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What does a good integrated care system look like?

The debate between finance and quality has always been ripe in the NHS, more so during recent years with increasing financial challenges. Often deemed as two sides of the same coin, the NHS has been trying to find the happy medium of creating a more integrated system which improves quality within sustainable finances, while at the same time dissolving some of the traditional boundaries.

The journey towards an integrated care system

The Five Year Forward View, published in October 2014, focused on integration of services around the patient to simultaneously close the health and wellbeing gap, the care and quality gap, and the funding and efficiency gap. Since then, multispecialty community providers (MCPs) and primary and acute care systems (PACS) vanguards have been the nucleus of change for the NHS and there has been a proliferation of different initiatives that have focused on managing healthcare for a defined population. In parallel, primary care has been developing at scale since the creation of clinical commissioning groups (CCGs) in 2012, the development of GP federations and the more active role of primary care within sustainability and transformation partnerships (STPs) and vanguards. The new models of care have been reviewed and evaluated over time to make improvements and to learn from them, as well as to stop the ones that are not working, or are overlapping.

While many of the initiatives implemented have been small and local in places, they have provided an opportunity to build on, to enhance coverage for a wider population, forming the building blocks of integrated care systems (ICSs) and population health management within the NHS.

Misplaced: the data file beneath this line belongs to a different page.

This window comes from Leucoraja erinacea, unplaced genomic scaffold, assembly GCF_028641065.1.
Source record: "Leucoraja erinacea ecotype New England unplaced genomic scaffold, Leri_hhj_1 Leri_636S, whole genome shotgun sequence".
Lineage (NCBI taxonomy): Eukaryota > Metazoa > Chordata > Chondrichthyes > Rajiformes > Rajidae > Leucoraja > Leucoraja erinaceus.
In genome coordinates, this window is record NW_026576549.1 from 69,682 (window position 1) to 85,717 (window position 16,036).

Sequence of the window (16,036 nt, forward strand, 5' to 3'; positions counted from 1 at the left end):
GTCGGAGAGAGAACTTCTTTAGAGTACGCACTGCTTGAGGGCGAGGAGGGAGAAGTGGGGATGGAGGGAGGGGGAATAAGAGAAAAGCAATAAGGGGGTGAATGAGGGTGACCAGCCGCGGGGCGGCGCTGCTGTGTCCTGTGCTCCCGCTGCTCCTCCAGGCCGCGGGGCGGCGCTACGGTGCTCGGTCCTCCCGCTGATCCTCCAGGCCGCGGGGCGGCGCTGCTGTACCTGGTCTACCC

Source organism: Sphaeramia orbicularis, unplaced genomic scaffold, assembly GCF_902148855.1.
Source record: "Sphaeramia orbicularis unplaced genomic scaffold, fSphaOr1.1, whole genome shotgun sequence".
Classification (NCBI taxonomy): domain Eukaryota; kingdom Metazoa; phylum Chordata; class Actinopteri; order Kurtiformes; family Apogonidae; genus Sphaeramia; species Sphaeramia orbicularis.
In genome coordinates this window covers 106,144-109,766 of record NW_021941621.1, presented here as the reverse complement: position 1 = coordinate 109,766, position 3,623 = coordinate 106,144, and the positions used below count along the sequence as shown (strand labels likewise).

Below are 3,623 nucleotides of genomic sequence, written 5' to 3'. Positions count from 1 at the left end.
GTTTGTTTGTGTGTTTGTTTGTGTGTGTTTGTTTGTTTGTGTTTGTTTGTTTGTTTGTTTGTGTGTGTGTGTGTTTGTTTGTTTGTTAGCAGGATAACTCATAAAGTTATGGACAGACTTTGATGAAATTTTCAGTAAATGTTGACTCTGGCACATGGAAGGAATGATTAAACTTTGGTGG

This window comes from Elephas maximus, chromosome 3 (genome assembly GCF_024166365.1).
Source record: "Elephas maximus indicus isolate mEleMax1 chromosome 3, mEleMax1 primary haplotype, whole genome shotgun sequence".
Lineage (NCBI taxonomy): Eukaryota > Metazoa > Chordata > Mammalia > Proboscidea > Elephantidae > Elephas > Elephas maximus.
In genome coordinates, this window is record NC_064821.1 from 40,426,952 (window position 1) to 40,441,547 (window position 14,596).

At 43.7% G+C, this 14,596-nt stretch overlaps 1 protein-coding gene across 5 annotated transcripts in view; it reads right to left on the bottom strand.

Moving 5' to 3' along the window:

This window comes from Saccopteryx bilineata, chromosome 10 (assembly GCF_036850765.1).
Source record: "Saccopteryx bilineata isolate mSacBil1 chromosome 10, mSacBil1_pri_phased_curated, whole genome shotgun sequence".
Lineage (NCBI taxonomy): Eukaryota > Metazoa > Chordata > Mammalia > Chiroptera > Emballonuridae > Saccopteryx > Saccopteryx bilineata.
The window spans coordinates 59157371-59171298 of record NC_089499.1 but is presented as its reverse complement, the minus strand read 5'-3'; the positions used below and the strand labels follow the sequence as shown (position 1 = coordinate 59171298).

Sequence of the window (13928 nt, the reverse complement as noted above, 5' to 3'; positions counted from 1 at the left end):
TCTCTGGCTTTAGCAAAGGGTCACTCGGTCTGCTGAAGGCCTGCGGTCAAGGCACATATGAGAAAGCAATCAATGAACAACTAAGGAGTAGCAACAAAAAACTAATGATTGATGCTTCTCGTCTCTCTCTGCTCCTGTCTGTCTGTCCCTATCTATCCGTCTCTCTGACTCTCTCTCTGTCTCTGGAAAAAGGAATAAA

Focus on the right interventions

The focus needs to be on systematic, incremental change, and not on big-bang transformation – starting with the things you know you can influence that have impact. It’s equally important to get the patient view by engaging with the patients and service users and asking the right questions: for example, to understand why people choose to go to the hospital; what would make a new service more attractive; and what would be needed to change public perceptions and design the future right. There needs to be a continuous dialogue and consensus amongst stakeholders around the purpose, delivery and value of the integrated service models.

Where to next?

There is no silver bullet for integrating health and care systems, and system transformation will be delivered by collaboratively focussing on the interventions that work, and systematically scaling them over time. However, it does require a robust approach. Agile programme delivery, supported by continual evaluation will help you measure whether you are achieving the outcomes you want for your population.

To guide you on the incremental steps that you could take to become an ICS, we’ve created a practical guide to establishing an integrated care system (ICS), consisting of guides, opinion pieces and case studies. We draw upon our experience of supporting the transition from pathfinders to vanguards and STPs and with emerging integrated care systems.

View our hub and use our knowledge and expertise

Photo of Dr Suraj Bassi

Dr Suraj Bassi

Principal consultant, Capita health and care transformation

Dr. Suraj Bassi is a clinician with over 10 years experience in healthcare consultancy. He is currently working as a principal consultant within Capita’s health and care transformation team. He has a particular interest in integrated care and in enabling transformation in complex healthcare systems. Most recently he has been advising NHS England on how to create additional capacity within primary care for GPs to take on a more central role in delivering integrated care services.

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